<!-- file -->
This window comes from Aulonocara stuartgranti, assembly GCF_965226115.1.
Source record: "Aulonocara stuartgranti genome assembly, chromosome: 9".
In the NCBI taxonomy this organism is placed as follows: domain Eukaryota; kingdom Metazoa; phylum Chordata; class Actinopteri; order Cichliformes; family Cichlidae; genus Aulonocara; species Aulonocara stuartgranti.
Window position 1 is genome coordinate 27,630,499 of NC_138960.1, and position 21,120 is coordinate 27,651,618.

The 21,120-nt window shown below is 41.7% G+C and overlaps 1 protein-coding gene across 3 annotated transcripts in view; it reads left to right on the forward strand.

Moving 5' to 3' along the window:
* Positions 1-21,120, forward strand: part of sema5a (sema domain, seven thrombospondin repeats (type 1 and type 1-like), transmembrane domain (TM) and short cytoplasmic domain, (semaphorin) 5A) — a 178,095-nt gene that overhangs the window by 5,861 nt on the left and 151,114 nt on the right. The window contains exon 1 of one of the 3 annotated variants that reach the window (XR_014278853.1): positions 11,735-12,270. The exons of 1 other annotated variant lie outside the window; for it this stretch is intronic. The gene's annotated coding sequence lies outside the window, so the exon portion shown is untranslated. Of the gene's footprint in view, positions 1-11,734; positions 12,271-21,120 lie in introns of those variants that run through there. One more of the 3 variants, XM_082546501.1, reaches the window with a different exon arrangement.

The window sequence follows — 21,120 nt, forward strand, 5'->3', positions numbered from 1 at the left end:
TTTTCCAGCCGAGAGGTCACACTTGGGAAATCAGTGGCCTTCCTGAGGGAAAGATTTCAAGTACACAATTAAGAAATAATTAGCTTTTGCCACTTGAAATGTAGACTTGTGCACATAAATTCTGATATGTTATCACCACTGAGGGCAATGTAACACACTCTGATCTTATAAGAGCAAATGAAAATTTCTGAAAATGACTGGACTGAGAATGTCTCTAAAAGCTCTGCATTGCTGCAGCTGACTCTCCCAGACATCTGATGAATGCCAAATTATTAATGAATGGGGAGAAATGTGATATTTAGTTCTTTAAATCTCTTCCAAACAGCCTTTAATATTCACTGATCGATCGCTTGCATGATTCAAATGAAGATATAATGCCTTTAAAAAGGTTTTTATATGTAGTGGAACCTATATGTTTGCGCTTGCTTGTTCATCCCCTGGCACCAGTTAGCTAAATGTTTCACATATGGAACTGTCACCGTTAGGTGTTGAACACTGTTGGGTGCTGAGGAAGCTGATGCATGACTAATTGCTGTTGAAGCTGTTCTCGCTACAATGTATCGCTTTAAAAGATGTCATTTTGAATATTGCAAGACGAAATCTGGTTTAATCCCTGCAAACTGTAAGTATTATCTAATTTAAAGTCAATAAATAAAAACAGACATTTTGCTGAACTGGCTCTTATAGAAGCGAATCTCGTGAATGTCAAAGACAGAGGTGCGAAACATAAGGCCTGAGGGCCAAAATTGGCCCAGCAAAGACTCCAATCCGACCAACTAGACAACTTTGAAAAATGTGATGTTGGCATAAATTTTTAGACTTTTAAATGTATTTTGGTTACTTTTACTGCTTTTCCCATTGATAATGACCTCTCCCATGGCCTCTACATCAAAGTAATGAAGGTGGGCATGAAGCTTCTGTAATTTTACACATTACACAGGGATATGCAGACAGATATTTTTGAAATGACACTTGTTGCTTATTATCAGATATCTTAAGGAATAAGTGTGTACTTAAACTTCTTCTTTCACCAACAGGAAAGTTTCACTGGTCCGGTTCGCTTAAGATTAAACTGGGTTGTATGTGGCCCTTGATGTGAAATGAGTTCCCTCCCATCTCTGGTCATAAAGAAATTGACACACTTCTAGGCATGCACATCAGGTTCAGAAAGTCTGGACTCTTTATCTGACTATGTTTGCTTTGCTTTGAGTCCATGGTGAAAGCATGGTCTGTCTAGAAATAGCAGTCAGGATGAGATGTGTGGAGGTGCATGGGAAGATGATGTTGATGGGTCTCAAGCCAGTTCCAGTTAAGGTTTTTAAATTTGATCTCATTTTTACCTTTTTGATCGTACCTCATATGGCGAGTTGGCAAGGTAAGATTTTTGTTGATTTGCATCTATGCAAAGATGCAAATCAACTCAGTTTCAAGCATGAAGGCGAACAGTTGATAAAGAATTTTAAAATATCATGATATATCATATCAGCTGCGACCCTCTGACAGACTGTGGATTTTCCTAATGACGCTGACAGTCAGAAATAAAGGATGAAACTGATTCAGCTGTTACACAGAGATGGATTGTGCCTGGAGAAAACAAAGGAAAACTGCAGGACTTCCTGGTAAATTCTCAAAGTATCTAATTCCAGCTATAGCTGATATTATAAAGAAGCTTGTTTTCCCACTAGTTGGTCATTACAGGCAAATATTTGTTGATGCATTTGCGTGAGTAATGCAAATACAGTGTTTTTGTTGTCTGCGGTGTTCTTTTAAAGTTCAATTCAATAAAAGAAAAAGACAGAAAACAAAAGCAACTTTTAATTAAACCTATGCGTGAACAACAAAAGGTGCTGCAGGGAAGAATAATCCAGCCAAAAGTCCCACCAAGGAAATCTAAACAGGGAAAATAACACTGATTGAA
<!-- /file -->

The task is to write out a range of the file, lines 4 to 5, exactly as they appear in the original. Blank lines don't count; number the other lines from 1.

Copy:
Window position 1 is genome coordinate 27,630,499 of NC_138960.1, and position 21,120 is coordinate 27,651,618.

The 21,120-nt window shown below is 41.7% G+C and overlaps 1 protein-coding gene across 3 annotated transcripts in view; it reads left to right on the forward strand.